With the arrival of June 30, the prospects for keeping the White Sox in Illinois appeared bleak. One Chicago Democratic representative lamented, “The income tax had to be there. But it’s not, and Florida is going to get the White Sox.”34 Thompson continued to emphasize the revenue neutrality of the plan in relation to the 1986 deal and the exclusivity of this legislation in relation to those public services that went unfunded.35 With the session in its final hour, Thompson and Madigan got to work on the floor of the Illinois House. In “an animated display of political arm-twisting,”36 Madigan pushed three more Democrats to vote for the proposal and Thompson garnered six more GOP votes. Madigan implored the chamber, “There are risks, but there is an upside. Let’s keep the Sox in Chicago.”37 In the end, minutes after passing the Illinois Senate 30 to 26, the White Sox stadium bill passed the Illinois House by a 60-to-55 vote. The time of the vote became the subject of legend. The Illinois Constitution required that the session end at midnight. The published roll of the vote read 12:03 A.M., which would have required a supermajority for passage, but Madigan noted, “By my watch, it was 11:59.”38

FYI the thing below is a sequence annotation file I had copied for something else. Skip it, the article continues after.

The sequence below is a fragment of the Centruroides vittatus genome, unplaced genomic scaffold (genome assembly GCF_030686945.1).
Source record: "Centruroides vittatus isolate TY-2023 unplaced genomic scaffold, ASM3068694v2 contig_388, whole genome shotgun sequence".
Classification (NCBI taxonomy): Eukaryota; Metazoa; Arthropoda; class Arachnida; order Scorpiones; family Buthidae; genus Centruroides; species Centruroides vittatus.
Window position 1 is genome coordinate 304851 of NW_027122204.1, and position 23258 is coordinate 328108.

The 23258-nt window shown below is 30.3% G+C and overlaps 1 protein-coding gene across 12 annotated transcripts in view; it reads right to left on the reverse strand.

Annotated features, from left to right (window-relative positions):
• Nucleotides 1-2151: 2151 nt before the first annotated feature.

Despite passage, there remained several steps to complete to consummate the deal. Specifically, ISFA was required by the lease agreement to acquire 80 percent of the necessary land by October 15. To obviate political concerns, Sawyer announced plans to meet with neighborhood residents and conceded, “I’m not going to suggest that anybody is going to enjoy losing their homes.”39 Further, ISFA faced significant financial penalties if the ballpark was not ready for the 1991 season. Flanked by Reinsdorf, Einhorn, and Sawyer, Thompson signed the legislation behind home plate at Comiskey Park on July 6. The governor announced, “I want to send the message that Chicago is most American of all cities and Illinois is the most American of all states.”40 Regardless of Chicago’s status among American cities, it would remain both an American League city and a two-team major-league city. St. Petersburg would wait until 1998 before the Tampa Bay Devil Rays began play in what was then called Tropicana Field.